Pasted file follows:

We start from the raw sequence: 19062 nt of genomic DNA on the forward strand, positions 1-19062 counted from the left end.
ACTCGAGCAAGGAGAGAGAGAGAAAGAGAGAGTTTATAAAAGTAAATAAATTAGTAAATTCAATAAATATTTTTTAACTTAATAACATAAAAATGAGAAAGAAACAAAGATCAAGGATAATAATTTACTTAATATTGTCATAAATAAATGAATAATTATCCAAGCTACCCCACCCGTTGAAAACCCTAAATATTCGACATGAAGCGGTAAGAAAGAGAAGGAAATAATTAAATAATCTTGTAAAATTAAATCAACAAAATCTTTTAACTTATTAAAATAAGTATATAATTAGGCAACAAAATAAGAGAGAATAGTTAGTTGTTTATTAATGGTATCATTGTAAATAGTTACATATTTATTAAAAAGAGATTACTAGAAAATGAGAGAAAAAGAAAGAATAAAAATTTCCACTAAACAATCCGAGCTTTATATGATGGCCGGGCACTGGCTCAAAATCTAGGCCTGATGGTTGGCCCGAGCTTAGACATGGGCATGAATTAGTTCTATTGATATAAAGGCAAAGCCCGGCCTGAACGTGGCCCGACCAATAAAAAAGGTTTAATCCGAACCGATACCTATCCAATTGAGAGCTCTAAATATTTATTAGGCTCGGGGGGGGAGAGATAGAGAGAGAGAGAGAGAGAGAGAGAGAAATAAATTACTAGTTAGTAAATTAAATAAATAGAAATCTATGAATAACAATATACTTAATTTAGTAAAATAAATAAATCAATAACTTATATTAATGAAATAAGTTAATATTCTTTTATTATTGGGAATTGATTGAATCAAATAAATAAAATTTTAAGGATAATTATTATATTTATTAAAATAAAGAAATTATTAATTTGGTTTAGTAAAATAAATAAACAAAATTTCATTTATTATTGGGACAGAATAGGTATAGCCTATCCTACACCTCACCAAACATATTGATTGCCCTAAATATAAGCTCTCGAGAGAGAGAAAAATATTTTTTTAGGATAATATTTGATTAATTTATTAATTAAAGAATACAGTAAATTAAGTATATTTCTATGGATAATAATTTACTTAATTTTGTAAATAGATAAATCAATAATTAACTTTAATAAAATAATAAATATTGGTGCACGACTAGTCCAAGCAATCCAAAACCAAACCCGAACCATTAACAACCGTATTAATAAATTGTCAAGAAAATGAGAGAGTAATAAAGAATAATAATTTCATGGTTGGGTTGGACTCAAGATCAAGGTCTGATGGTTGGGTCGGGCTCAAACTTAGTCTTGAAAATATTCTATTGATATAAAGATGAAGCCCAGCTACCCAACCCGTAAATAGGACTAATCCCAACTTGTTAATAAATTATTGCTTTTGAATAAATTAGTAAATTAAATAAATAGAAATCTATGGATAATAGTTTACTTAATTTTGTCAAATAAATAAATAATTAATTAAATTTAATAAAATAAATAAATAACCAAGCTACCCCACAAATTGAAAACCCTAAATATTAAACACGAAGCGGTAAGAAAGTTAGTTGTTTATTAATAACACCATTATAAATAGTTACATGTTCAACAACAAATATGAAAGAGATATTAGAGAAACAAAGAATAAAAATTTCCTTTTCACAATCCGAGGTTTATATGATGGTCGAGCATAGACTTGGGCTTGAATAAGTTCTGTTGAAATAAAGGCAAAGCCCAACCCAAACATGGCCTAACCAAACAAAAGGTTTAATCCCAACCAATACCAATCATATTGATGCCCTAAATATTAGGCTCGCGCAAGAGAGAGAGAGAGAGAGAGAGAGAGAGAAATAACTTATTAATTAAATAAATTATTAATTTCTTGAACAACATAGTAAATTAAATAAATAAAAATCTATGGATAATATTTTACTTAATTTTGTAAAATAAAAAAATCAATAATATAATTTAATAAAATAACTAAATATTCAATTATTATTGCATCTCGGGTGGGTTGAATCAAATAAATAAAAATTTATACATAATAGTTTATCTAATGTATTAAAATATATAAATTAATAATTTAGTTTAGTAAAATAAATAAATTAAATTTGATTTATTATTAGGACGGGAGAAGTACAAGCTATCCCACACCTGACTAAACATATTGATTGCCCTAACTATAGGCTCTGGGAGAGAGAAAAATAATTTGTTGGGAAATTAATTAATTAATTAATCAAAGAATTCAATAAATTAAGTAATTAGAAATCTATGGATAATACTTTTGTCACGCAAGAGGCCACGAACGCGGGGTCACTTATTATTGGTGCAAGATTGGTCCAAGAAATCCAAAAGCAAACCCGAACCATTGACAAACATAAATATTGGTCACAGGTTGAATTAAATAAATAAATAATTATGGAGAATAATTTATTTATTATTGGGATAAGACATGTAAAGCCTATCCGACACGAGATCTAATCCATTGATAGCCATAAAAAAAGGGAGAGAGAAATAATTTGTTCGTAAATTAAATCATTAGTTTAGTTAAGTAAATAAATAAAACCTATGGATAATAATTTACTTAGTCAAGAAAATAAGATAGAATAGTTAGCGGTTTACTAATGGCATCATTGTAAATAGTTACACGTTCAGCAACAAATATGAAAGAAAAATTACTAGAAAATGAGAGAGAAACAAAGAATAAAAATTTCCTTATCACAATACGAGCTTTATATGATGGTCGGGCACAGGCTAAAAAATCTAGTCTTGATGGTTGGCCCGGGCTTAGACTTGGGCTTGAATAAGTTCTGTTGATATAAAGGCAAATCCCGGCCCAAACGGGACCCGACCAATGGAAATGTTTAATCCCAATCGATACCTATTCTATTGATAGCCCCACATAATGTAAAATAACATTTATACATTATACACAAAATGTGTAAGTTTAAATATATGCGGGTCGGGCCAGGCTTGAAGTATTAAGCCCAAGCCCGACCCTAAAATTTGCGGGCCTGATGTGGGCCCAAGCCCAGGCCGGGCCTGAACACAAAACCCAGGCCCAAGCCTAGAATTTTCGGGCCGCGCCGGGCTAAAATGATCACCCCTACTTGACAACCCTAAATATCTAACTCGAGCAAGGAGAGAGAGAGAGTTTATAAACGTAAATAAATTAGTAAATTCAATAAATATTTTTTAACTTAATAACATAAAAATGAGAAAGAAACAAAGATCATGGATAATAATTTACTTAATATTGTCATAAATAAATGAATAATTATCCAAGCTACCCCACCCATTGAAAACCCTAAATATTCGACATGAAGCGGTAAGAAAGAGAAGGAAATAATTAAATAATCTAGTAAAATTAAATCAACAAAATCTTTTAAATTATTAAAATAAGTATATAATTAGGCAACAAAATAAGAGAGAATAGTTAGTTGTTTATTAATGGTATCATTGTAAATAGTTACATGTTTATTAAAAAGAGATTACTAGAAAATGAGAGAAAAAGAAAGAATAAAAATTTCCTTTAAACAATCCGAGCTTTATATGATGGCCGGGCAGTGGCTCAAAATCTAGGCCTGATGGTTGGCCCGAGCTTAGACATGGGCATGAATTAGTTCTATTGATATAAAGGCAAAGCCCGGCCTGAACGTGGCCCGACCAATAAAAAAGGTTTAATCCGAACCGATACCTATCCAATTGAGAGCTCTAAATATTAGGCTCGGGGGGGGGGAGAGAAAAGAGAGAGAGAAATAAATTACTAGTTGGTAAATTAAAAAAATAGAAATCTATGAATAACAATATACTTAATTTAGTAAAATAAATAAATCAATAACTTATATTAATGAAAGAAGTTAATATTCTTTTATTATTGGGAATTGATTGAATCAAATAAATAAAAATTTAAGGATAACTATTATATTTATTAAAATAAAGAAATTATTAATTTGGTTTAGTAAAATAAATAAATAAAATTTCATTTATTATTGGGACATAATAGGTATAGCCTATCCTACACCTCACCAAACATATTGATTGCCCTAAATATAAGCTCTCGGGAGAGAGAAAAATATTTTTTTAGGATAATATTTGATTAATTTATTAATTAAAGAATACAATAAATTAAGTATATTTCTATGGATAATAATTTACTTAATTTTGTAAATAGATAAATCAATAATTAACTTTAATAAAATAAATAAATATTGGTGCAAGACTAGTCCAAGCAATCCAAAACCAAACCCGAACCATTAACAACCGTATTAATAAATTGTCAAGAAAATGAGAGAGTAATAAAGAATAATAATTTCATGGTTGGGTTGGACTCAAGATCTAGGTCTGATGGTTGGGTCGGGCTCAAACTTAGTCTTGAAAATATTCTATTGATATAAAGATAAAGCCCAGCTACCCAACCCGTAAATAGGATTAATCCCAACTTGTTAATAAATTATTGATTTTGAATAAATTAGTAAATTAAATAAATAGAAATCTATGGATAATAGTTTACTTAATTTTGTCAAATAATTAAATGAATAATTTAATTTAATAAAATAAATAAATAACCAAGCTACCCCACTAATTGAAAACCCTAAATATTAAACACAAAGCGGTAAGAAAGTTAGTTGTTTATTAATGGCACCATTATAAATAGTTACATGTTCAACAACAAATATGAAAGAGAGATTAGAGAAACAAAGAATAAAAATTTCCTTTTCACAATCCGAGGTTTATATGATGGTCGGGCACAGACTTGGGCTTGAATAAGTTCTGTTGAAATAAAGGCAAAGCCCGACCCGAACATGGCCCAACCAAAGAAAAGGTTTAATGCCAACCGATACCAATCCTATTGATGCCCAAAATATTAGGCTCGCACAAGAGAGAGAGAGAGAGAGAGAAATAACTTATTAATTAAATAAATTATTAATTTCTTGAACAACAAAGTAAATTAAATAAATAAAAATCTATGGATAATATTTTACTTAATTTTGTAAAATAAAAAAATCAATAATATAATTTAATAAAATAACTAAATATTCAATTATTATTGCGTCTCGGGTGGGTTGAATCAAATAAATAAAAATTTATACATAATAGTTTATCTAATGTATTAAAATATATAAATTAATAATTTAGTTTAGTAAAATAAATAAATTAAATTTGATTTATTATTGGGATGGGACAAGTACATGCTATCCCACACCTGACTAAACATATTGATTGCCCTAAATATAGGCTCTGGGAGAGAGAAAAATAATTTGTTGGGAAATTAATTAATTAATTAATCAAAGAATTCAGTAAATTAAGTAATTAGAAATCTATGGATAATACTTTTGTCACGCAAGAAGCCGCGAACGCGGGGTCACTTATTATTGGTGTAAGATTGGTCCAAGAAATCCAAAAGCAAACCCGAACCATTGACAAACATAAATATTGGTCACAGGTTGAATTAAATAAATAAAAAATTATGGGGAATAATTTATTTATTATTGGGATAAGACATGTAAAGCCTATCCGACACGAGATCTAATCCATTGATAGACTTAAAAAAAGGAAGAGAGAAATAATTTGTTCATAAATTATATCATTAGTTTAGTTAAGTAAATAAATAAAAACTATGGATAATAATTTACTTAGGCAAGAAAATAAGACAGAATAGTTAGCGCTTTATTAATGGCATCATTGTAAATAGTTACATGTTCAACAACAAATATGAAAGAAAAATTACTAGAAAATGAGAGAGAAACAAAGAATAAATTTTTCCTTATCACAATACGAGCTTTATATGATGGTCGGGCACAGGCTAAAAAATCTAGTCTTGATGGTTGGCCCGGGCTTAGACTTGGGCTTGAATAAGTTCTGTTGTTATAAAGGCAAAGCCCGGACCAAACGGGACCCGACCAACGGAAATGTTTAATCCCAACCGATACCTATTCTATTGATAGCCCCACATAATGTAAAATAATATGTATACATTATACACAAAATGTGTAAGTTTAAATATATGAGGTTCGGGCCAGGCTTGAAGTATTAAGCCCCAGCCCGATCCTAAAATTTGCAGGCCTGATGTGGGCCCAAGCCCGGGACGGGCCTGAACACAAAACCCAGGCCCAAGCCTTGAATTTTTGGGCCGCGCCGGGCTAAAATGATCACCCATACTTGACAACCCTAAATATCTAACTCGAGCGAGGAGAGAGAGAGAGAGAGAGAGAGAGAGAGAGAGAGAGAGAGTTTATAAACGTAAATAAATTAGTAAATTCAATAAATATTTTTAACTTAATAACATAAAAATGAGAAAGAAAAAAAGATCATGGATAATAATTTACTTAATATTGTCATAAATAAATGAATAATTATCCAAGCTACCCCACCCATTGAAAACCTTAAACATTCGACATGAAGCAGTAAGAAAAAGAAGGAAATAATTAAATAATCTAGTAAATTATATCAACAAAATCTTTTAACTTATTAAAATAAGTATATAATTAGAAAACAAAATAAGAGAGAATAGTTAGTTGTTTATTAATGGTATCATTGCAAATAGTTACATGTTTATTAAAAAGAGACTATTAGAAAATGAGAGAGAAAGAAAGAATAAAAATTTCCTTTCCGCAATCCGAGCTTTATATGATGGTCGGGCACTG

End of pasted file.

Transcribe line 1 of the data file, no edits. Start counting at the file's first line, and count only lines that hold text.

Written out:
We start from the raw sequence: 19062 nt of genomic DNA on the forward strand, positions 1-19062 counted from the left end.